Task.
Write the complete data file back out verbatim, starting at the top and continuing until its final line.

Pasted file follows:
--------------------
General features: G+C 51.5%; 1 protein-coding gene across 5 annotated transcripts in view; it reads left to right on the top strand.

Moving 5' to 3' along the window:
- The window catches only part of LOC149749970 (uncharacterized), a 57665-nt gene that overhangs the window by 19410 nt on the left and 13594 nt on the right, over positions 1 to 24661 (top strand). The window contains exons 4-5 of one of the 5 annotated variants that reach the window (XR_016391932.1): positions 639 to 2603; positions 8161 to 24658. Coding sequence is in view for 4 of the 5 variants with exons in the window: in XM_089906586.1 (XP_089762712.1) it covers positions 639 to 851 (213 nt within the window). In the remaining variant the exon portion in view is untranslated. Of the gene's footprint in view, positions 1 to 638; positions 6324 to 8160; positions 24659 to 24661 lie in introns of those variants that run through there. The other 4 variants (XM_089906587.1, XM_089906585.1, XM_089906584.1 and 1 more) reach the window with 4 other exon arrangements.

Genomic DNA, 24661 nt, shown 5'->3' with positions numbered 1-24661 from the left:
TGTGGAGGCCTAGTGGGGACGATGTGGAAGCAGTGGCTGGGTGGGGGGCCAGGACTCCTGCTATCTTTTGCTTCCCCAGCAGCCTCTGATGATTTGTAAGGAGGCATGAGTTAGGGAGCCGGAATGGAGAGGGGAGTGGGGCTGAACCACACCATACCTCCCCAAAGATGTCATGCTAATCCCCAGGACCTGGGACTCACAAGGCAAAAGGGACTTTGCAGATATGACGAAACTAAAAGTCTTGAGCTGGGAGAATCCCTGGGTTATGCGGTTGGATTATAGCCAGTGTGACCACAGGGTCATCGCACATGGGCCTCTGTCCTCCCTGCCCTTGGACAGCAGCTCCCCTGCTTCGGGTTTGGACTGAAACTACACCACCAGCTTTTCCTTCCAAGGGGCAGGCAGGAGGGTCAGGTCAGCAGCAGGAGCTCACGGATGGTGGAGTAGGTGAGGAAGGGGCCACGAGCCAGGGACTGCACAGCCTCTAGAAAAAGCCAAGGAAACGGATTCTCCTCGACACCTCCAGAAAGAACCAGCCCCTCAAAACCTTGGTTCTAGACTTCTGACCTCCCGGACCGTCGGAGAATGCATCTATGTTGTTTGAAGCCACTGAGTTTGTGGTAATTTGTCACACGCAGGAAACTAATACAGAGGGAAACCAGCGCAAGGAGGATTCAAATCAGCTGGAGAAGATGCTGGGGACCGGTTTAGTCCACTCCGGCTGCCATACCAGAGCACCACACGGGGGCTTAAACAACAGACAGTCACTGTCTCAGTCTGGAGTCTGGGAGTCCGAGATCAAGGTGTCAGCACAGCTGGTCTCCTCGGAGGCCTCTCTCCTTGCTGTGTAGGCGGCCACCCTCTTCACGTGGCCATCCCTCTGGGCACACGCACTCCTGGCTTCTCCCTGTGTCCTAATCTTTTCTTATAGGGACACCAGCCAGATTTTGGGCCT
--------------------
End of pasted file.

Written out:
General features: G+C 51.5%; 1 protein-coding gene across 5 annotated transcripts in view; it reads left to right on the top strand.

Moving 5' to 3' along the window:
- The window catches only part of LOC149749970 (uncharacterized), a 57665-nt gene that overhangs the window by 19410 nt on the left and 13594 nt on the right, over positions 1 to 24661 (top strand). The window contains exons 4-5 of one of the 5 annotated variants that reach the window (XR_016391932.1): positions 639 to 2603; positions 8161 to 24658. Coding sequence is in view for 4 of the 5 variants with exons in the window: in XM_089906586.1 (XP_089762712.1) it covers positions 639 to 851 (213 nt within the window). In the remaining variant the exon portion in view is untranslated. Of the gene's footprint in view, positions 1 to 638; positions 6324 to 8160; positions 24659 to 24661 lie in introns of those variants that run through there. The other 4 variants (XM_089906587.1, XM_089906585.1, XM_089906584.1 and 1 more) reach the window with 4 other exon arrangements.

Genomic DNA, 24661 nt, shown 5'->3' with positions numbered 1-24661 from the left:
TGTGGAGGCCTAGTGGGGACGATGTGGAAGCAGTGGCTGGGTGGGGGGCCAGGACTCCTGCTATCTTTTGCTTCCCCAGCAGCCTCTGATGATTTGTAAGGAGGCATGAGTTAGGGAGCCGGAATGGAGAGGGGAGTGGGGCTGAACCACACCATACCTCCCCAAAGATGTCATGCTAATCCCCAGGACCTGGGACTCACAAGGCAAAAGGGACTTTGCAGATATGACGAAACTAAAAGTCTTGAGCTGGGAGAATCCCTGGGTTATGCGGTTGGATTATAGCCAGTGTGACCACAGGGTCATCGCACATGGGCCTCTGTCCTCCCTGCCCTTGGACAGCAGCTCCCCTGCTTCGGGTTTGGACTGAAACTACACCACCAGCTTTTCCTTCCAAGGGGCAGGCAGGAGGGTCAGGTCAGCAGCAGGAGCTCACGGATGGTGGAGTAGGTGAGGAAGGGGCCACGAGCCAGGGACTGCACAGCCTCTAGAAAAAGCCAAGGAAACGGATTCTCCTCGACACCTCCAGAAAGAACCAGCCCCTCAAAACCTTGGTTCTAGACTTCTGACCTCCCGGACCGTCGGAGAATGCATCTATGTTGTTTGAAGCCACTGAGTTTGTGGTAATTTGTCACACGCAGGAAACTAATACAGAGGGAAACCAGCGCAAGGAGGATTCAAATCAGCTGGAGAAGATGCTGGGGACCGGTTTAGTCCACTCCGGCTGCCATACCAGAGCACCACACGGGGGCTTAAACAACAGACAGTCACTGTCTCAGTCTGGAGTCTGGGAGTCCGAGATCAAGGTGTCAGCACAGCTGGTCTCCTCGGAGGCCTCTCTCCTTGCTGTGTAGGCGGCCACCCTCTTCACGTGGCCATCCCTCTGGGCACACGCACTCCTGGCTTCTCCCTGTGTCCTAATCTTTTCTTATAGGGACACCAGCCAGATTTTGGGCCT